Merle Schnauzer
History & Merle Info.
As most people know a Merle Schnauzer is not a genetic mistake by breeders. We
were interested in bringing a new exotic look to the great breed of Schnauzers. As
our forefathers have done before us we would have to breed in a new breed to make
such changes. In doing so breeders have chosen several different breeds to cross
breed in. Some of the cross breeding being done had much thought put into
genetics’, and what new good things would be added to the breed. This page is
designed to educate you on the most popular cross with the Australian Shepherd.  
With the crossings of two different pure breeds a whole new set of genetics apply.
No matter how many times you use one breed the original genetics still linger from
both breeds crossed. As AKC says, "You will still pull genetics for at least 50 years
or more".   The MSCA says you can prove this by simply asking you who have had
a Schnauzer, to think about how old the genetics are and how today our little
bearded friends are still behaving like their ancestors. They still want to be watch
dogs, herd our livestock and be a ratter.

I will go over some history on each breed crossed in, but first for those of you who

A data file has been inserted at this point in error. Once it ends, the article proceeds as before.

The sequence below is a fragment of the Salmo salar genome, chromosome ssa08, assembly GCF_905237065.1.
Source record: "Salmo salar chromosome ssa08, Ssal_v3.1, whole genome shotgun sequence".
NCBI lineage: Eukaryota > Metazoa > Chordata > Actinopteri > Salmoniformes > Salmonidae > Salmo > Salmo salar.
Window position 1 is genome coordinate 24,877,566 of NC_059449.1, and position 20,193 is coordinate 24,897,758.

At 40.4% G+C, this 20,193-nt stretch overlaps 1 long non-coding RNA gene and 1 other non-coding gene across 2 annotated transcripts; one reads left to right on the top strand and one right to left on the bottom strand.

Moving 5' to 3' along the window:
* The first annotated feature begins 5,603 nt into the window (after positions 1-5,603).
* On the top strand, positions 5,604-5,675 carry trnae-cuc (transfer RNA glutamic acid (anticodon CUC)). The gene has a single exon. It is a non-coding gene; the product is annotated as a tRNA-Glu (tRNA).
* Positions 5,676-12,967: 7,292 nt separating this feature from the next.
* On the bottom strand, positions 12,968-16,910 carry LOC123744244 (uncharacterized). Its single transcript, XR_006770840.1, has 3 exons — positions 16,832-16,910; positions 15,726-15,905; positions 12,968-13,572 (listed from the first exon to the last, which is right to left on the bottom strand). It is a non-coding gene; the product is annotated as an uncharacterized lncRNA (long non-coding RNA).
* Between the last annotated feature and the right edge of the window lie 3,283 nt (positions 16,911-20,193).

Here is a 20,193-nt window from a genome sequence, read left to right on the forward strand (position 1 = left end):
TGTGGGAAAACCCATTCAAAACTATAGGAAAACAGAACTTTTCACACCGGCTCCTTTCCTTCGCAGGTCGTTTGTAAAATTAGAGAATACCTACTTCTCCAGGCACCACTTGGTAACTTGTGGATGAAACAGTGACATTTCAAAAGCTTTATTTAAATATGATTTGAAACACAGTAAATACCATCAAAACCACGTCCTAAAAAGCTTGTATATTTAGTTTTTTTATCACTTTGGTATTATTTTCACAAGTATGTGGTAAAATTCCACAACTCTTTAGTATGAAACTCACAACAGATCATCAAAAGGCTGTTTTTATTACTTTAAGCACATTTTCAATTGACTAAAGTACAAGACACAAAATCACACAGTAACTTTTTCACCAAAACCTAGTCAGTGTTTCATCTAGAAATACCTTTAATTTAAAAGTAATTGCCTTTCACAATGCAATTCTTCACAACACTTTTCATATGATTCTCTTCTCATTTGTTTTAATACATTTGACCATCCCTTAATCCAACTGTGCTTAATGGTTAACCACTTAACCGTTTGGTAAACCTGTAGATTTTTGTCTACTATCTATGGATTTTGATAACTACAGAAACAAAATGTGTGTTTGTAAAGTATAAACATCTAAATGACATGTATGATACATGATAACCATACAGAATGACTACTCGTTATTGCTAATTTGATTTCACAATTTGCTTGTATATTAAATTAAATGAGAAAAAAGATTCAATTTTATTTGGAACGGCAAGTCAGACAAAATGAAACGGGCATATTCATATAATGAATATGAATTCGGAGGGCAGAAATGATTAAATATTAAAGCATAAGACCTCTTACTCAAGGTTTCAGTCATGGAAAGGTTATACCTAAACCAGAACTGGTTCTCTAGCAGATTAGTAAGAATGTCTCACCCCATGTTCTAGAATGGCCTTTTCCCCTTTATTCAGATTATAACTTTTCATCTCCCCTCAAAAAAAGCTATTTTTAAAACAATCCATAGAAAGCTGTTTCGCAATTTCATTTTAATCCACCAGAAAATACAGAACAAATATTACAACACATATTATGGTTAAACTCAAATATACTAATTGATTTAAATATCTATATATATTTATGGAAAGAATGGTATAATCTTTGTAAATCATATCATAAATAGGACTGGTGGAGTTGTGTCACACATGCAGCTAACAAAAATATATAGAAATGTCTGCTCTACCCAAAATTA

don't know the history of the Schnauzer, I will start there. Then I will go on with
the most popular cross done today.

Schnauzers are originally a German breed dog, descending during the Middle
Ages from herding, ratting and guard dog breeds. They come in three basic sizes
(according to AKC).
Giants Schnauzers date back to 1832, weighing from 70 to 100 lbs.. They were
used for cattle herding, pig herding and as serious watch dogs.  Giant's are playful
yet very protective. Some tend to have strong herding instincts. They are a working
breed and so they require much exercise. Giant's need good training to avoid being
too protective.
Standard Schnauzers were the original first size of Schnauzers. All other sizes were
created from this size. Standard's have been uses throughout history for many
different roles. The modern Standard Schnauzer excels at obedience, tracking,
herding, agility and therapy. Standards are very loyal family dogs with guardian
instincts. They need lots of exercise since they are considered to be high-energy
working dogs.
Miniature Schnauzers were developed in Germany in the late 1800s. They were
originally bred to be ratters on farms. Then with their bold courage they were being
used for guarding herds, small farms and families. Mini Schnauzers are eager to
please, making them easy to train. They are very loyal family dogs. Schnauzers
were bred down in once again in more recent years to Toy and T-Cup sizes.

With all of the Schnauzer sizes they have had cross breeds bred in to change the
sizes. For the most part personalities have not changed much; they are all very
loyal to families, fun, playful and trainable. Hair coats can vary in all the sizes
from course/wiry to very long and soft. Colors have also changed over the years,
more so around. Appearances of all the sizes mostly remain the same, robust,
sturdy, nearly square built.  

Australian Shepherds originated in the Western United States in the 19th and early
20th centuries. They are commonly called an Aussie. Their popularity rose with the
boom of Western riding after World War II. For decades Aussies have been valued
for their versatility and trainability. They come in two basic sizes.